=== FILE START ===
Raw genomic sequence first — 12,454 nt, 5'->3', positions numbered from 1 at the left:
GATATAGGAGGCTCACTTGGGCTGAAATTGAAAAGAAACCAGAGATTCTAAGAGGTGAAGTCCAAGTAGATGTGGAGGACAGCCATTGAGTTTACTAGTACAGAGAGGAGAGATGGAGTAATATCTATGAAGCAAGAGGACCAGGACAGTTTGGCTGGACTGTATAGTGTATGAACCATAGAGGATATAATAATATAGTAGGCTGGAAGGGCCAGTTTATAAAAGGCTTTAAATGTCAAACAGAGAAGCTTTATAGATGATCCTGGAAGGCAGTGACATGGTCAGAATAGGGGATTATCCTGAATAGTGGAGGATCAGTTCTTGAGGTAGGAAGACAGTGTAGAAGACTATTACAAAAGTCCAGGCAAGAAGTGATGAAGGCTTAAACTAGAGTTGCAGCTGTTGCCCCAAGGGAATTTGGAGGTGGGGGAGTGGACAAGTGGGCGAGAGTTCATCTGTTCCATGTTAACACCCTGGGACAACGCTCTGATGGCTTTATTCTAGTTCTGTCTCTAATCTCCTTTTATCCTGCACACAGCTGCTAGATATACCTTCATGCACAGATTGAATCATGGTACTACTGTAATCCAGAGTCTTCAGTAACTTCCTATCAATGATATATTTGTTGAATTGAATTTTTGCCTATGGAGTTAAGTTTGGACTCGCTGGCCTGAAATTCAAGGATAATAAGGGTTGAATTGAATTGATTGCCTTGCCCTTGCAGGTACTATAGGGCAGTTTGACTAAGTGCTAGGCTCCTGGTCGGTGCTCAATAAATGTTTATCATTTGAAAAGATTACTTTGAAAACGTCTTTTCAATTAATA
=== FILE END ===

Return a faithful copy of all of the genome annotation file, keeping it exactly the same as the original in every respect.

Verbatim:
Raw genomic sequence first — 12,454 nt, 5'->3', positions numbered from 1 at the left:
GATATAGGAGGCTCACTTGGGCTGAAATTGAAAAGAAACCAGAGATTCTAAGAGGTGAAGTCCAAGTAGATGTGGAGGACAGCCATTGAGTTTACTAGTACAGAGAGGAGAGATGGAGTAATATCTATGAAGCAAGAGGACCAGGACAGTTTGGCTGGACTGTATAGTGTATGAACCATAGAGGATATAATAATATAGTAGGCTGGAAGGGCCAGTTTATAAAAGGCTTTAAATGTCAAACAGAGAAGCTTTATAGATGATCCTGGAAGGCAGTGACATGGTCAGAATAGGGGATTATCCTGAATAGTGGAGGATCAGTTCTTGAGGTAGGAAGACAGTGTAGAAGACTATTACAAAAGTCCAGGCAAGAAGTGATGAAGGCTTAAACTAGAGTTGCAGCTGTTGCCCCAAGGGAATTTGGAGGTGGGGGAGTGGACAAGTGGGCGAGAGTTCATCTGTTCCATGTTAACACCCTGGGACAACGCTCTGATGGCTTTATTCTAGTTCTGTCTCTAATCTCCTTTTATCCTGCACACAGCTGCTAGATATACCTTCATGCACAGATTGAATCATGGTACTACTGTAATCCAGAGTCTTCAGTAACTTCCTATCAATGATATATTTGTTGAATTGAATTTTTGCCTATGGAGTTAAGTTTGGACTCGCTGGCCTGAAATTCAAGGATAATAAGGGTTGAATTGAATTGATTGCCTTGCCCTTGCAGGTACTATAGGGCAGTTTGACTAAGTGCTAGGCTCCTGGTCGGTGCTCAATAAATGTTTATCATTTGAAAAGATTACTTTGAAAACGTCTTTTCAATTAATA